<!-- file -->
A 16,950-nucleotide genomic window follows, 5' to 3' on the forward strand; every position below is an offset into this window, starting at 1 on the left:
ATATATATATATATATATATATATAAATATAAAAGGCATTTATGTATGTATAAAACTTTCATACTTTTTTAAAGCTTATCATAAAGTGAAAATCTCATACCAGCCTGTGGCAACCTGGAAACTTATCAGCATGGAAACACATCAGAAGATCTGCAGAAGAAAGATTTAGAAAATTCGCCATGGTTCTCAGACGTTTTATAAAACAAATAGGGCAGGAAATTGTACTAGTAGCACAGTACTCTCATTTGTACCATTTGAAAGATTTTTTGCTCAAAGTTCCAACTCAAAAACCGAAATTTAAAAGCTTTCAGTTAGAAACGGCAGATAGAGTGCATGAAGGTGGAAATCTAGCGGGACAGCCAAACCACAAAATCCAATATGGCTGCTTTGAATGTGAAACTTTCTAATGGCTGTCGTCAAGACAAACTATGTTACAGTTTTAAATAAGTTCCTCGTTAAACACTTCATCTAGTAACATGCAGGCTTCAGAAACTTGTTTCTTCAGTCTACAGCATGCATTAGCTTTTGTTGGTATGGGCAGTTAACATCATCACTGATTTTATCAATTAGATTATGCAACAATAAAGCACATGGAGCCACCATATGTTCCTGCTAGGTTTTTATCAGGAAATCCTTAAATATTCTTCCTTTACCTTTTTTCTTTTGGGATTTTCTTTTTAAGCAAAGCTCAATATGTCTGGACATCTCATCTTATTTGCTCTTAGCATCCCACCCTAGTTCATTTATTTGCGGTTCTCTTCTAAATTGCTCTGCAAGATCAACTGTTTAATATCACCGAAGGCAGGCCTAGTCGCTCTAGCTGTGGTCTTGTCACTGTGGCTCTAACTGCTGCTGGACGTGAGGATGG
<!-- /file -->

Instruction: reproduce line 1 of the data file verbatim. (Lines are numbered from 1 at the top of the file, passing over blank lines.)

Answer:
A 16,950-nucleotide genomic window follows, 5' to 3' on the forward strand; every position below is an offset into this window, starting at 1 on the left: